Podless No More (thanks Mom!)

My tirade of being an iPodless podcaster are no more!

Not Podless

That’s correct, pod fans, I have a new iPod Shuffle, courtesy of my Mom in Florida as a birthday gift– I had put it on my list of “wishes”, so in her words:

I don’t know what it is or what it does, but the nice young lady in Best Buy helped me pick it out.

So I put it to use today on my bike commute in to work; no podcasts loaded yet, but I enjoyed my mix of crusty old 60s and 70s rock n’ roll. It’s so light, and simple to operate, especially in comparison to the iRiver I was borrowing from work.

I like the iRiver for its recording functionality, so it reminds me of the last podcast I listed to on that device, the ETch session by Donald Norman on “Emotional Design”. It was hard to tell from the audio if the geek audience was really going along with it, but I find his ideas on design always refreshing. He reviewed the three levels of emotional appeal:

“Visceral” – the gut level, I Love It or I Hate It
“Behavorial” – it provides a useful function and does it well
“Reflective” – it says something about me or reflects who I am

Norman’s point was to try and hit all 3 levels if possible to be effective. And also he had a segment where he highlighted that good designs typically have Visceral reactions of both I Love It and I Hate It, so that attempts to produce something that everybody will like rarely achieve that. He also shared an example of an exotic watch that has not intuitive at first to read, but once explained, he found that it was then easily understood. His point was (I think) its okay to have a bold radical design that may require an explanation, or a manual, but it should be so that a one time review is all that is needed.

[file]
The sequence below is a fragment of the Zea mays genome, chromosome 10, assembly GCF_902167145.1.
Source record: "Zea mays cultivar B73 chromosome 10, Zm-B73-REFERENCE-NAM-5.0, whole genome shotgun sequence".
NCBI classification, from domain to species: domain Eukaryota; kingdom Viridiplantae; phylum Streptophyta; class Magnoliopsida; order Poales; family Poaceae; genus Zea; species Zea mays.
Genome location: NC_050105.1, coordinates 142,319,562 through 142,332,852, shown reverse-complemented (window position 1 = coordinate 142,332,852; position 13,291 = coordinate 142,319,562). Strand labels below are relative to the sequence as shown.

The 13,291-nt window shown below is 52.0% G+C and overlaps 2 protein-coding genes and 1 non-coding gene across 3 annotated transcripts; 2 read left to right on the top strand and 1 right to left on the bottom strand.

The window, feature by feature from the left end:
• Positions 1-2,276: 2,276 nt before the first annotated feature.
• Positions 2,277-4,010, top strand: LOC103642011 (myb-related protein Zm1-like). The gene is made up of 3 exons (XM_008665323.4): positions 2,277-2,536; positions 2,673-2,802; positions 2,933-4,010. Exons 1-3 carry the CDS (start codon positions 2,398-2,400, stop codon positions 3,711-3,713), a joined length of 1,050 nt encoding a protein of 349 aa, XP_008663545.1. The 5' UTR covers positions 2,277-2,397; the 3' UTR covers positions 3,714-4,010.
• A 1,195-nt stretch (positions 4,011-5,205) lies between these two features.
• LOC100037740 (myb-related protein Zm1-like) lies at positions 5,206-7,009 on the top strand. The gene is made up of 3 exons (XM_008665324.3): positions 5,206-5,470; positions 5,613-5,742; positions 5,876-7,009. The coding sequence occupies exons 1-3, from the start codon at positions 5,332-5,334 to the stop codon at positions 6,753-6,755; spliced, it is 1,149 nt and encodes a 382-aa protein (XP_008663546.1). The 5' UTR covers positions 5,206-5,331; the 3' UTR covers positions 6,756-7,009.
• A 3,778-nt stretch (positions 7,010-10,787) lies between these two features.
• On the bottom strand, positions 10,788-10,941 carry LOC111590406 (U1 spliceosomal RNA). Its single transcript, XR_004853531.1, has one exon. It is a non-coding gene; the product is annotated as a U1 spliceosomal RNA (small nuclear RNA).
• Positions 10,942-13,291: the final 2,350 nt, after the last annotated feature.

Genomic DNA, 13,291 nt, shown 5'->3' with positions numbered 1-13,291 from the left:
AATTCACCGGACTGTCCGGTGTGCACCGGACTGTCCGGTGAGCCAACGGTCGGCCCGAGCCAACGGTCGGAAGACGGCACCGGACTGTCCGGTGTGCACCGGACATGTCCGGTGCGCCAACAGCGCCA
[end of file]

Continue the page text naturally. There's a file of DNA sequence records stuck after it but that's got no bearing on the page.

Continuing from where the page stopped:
Anyhow, the iRiver is a great product (for me) on the Behavioral level- it is a tiny workhorse as a digital audio recorder, and at a functional level, it does play back (well you cannot listen to a mix of music and recorded audio).

But the interface is really criminal! The little joystick for volume vs track skips is no match for the clikc wheel- the movement is so slight, that attempts to change the volume in variable skip a track and vice versa. It is less of a problem if you are sitting down focusing on the device, but manipulating the joystick while bike riding or running is another matter.

Then there is the bizarre menu interface, where the options move around the screen in a clockwise/counter clockwise pattern. One would think the navigation is joystick right twice to move over, then down, then left twice to navigate a clock wise circle, but no! All clock wise motions are right pushes, so when you get to the 6 o’clock position, you are clicking right to move left.

Lastly there is the odd labeling of the “hold button” (I don’t have the unit here to snap a photo), but it looks something like:

So if you follow the arrow icon, you need to slide the switch to the left to hold (meaning you can run without your motions pressing buttons).

Or does it mean moving the button to the right is the Hold position?

It’s trivial, but it is not clear function labeling, in that I get confused as to which position is the correct function. A simpler icon of a closed and open lock at the appropriate end might achieve it better.

Anyhow, the design, function of the iPod Shuffle, is a whole different story. Having the USB plug a piece of the device is simple cleverness, and avoiding the need for a cable. The selector switch in the back )Off- Playlist- Shuffle) was a bit less clear, but once operated, it is understood.

So iPodding we go! Thanks Mom!

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Profile Picture for Alan Levine aka CogDog
An early 90s builder of the web and blogging Alan Levine barks at CogDogBlog.com on web storytelling (#ds106 #4life), photography, bending WordPress, and serendipity in the infinite internet river. He thinks it's weird to write about himself in the third person.